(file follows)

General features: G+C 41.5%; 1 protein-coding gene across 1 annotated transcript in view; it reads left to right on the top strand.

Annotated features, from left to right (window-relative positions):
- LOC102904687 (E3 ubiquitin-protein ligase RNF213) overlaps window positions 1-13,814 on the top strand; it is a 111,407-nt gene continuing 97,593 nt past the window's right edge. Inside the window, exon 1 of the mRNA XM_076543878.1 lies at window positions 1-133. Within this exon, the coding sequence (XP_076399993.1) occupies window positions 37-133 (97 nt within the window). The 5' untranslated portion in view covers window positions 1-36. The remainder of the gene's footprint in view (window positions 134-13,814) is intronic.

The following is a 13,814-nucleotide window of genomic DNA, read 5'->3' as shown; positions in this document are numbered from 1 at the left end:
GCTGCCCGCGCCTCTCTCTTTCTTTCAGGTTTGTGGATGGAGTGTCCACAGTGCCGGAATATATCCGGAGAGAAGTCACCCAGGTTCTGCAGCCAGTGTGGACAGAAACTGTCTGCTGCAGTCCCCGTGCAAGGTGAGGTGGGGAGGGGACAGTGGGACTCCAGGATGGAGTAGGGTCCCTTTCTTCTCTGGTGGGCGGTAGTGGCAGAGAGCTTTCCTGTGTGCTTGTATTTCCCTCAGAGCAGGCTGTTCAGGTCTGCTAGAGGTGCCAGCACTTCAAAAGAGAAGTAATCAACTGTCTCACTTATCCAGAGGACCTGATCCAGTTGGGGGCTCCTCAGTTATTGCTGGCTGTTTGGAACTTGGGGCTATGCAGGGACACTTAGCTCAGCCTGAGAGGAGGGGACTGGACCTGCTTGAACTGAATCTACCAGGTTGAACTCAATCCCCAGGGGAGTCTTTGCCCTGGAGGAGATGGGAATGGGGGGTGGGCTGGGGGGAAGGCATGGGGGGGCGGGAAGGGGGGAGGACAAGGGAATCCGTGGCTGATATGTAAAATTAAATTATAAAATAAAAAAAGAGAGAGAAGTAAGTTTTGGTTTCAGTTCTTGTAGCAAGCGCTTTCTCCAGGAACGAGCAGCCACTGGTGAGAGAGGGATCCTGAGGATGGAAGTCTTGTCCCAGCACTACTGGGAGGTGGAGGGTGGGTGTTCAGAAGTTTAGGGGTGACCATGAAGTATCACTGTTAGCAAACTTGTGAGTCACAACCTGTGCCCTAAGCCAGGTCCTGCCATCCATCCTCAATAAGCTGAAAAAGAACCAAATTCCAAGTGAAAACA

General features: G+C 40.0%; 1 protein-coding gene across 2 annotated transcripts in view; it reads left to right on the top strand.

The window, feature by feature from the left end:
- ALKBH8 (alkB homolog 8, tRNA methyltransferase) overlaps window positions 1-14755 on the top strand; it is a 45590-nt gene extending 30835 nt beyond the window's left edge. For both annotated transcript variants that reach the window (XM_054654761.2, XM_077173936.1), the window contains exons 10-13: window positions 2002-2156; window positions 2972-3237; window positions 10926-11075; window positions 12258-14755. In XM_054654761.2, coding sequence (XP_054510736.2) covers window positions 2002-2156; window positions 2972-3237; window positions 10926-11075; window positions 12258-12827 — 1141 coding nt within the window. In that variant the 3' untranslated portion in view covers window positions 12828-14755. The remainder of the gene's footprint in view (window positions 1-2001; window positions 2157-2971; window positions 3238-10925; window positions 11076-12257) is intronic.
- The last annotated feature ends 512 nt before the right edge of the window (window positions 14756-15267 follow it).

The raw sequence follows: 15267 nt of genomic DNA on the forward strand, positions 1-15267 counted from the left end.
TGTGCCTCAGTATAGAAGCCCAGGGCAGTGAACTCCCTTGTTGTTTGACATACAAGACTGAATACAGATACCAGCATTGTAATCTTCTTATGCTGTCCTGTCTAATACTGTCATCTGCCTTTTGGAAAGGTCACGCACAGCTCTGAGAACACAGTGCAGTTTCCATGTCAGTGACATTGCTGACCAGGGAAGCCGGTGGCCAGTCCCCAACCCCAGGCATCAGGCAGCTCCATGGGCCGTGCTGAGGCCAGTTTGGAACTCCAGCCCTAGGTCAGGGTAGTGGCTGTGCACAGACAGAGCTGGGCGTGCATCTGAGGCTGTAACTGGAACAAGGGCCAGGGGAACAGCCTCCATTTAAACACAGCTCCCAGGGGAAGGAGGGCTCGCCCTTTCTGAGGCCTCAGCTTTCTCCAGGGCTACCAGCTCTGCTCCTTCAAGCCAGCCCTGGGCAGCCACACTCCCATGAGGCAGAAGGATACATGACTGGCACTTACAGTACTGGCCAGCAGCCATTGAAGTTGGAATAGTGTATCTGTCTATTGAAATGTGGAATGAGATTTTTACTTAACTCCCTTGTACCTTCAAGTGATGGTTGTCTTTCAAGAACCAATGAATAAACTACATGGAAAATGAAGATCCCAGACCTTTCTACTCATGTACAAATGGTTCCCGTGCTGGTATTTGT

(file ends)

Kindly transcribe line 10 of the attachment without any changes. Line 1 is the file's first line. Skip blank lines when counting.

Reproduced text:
The raw sequence follows: 15267 nt of genomic DNA on the forward strand, positions 1-15267 counted from the left end.